Differences between haddock and cod

  • I saw haddock on sale at our local grocer. It's really cheap this week. It grew my curiosity.

    Are there any similarities in flavor between haddock and cod?

    I often see haddock and cod interchangeably used in the context of fish and chips.

    I always though that haddock was a smaller version of cod. Still, even though "Cod: A Biography of the Fish that Changed the World" is one of my favourite books, I am not sure enough about it to present this as an actual answer.

    Interesting. I'll take a look at that book though. Thanks for the recommendation.

    And I still haven't located 'Finnan Haddies', haddock in a can which my gran used to use to make her chowder. She was born in Simcoe county in Ontario

  • Rincewind42

    Rincewind42 Correct answer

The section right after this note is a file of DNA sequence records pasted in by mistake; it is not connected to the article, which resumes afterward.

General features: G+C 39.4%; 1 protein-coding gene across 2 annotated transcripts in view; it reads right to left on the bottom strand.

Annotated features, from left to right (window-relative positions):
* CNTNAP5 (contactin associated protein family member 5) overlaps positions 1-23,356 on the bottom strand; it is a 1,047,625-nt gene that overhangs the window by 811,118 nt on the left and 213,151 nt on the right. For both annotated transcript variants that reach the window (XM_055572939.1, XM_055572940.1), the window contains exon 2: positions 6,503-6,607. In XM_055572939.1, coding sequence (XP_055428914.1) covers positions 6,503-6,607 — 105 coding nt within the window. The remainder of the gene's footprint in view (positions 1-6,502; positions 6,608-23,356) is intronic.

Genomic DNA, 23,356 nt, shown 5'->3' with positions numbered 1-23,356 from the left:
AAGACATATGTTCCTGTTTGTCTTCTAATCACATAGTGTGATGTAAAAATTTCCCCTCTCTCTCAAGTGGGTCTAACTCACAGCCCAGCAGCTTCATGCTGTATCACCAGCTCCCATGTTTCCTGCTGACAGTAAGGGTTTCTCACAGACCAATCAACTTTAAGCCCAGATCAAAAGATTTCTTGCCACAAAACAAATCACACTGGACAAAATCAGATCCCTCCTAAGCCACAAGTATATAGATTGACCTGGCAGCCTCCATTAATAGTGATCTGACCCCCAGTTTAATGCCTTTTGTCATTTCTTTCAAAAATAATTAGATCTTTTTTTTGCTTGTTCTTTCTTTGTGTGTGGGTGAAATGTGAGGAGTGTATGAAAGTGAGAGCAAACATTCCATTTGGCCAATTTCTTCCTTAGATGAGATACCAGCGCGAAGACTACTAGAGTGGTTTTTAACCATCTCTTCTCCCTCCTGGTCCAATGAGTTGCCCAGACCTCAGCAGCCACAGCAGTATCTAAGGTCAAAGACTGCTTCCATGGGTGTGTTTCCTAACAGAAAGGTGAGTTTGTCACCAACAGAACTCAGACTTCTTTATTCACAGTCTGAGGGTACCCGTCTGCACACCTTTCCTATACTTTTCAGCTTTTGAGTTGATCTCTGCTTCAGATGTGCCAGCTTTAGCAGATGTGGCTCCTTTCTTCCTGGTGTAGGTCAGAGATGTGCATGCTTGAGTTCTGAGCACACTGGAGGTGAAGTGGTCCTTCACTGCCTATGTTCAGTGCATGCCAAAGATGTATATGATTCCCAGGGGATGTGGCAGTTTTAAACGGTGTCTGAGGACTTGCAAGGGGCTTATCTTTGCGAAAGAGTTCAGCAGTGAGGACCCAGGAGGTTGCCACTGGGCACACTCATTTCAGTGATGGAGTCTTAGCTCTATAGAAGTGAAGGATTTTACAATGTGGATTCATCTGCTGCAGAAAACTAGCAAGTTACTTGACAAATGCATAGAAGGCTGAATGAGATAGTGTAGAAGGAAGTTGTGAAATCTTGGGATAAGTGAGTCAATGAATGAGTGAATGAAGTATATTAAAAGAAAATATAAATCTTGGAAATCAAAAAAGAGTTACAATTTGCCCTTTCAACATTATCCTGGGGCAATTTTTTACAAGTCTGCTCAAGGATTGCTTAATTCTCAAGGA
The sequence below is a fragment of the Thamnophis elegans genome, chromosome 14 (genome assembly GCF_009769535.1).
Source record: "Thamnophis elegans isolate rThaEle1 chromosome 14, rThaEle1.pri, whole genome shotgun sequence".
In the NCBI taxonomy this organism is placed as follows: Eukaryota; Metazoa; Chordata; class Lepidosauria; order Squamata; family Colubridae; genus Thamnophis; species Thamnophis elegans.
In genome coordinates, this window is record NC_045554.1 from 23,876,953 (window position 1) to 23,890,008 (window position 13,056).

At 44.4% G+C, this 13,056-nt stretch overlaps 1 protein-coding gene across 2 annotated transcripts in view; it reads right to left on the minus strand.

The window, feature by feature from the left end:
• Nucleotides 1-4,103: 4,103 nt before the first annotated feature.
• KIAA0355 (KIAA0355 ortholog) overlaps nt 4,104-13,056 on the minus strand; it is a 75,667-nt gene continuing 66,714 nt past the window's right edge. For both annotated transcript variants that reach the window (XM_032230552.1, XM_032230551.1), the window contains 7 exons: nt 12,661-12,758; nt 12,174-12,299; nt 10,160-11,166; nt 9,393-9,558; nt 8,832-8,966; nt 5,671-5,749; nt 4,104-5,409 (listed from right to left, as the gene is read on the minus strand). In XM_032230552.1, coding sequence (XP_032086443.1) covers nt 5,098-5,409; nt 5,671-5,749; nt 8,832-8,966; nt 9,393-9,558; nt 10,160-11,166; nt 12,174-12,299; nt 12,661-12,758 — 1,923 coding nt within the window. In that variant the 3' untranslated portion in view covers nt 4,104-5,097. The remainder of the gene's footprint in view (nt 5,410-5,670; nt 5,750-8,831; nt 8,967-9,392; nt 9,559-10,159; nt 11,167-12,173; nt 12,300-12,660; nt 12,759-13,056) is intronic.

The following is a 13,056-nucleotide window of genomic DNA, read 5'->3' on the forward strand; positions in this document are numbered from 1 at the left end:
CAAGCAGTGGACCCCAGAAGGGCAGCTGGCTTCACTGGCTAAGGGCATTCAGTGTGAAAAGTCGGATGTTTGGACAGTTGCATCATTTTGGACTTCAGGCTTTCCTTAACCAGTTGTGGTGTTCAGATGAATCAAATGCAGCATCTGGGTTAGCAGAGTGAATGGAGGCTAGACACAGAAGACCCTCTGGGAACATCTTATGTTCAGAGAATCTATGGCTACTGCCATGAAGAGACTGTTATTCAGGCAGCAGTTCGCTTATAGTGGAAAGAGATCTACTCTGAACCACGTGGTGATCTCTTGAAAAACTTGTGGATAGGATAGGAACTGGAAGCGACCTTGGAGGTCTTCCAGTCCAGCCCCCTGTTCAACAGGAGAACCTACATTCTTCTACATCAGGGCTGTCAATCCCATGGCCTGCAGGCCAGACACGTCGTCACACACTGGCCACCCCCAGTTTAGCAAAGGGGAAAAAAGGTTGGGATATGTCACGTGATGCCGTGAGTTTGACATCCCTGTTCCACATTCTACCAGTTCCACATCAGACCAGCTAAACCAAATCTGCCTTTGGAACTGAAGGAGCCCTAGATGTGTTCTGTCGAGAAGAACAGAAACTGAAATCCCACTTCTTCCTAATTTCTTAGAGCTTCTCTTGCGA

9 years ago

    Haddock and Cod are two quite different fish. However, they can be used interchangeably in many fish recipes. So if you want to substitute one for the other you can easily do so. When cooked, many people can't easily tell them apart. Even large food producers and supermarkets get them mixed up.

    ...Three of the 59 samples purchased from Asda failed to contain the right fish. Its cod fishcakes actually contained haddock whilst a haddock pie and a haddock fillet were made using Atlantic cod.

    At Waitrose two out of 28 samples tested were mislabelled. One of them, a mini smoked haddock pie offering ‘flaked North Atlantic haddock’, actually contained cheap Pacific cod.

    Read more: http://www.dailymail.co.uk/news/article-1380164/Mislabelled-fish-products-Asda-Tesco-Sainsburys-Morrisons-Waitrose-Lidl.html#ixzz1UCukDoa2

    The main points where they may be treated differently are in long term storage. Haddock is not usually salted where as cod is. Haddock can easily be dried or smoked.

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Content dated before 6/26/2020 9:53 AM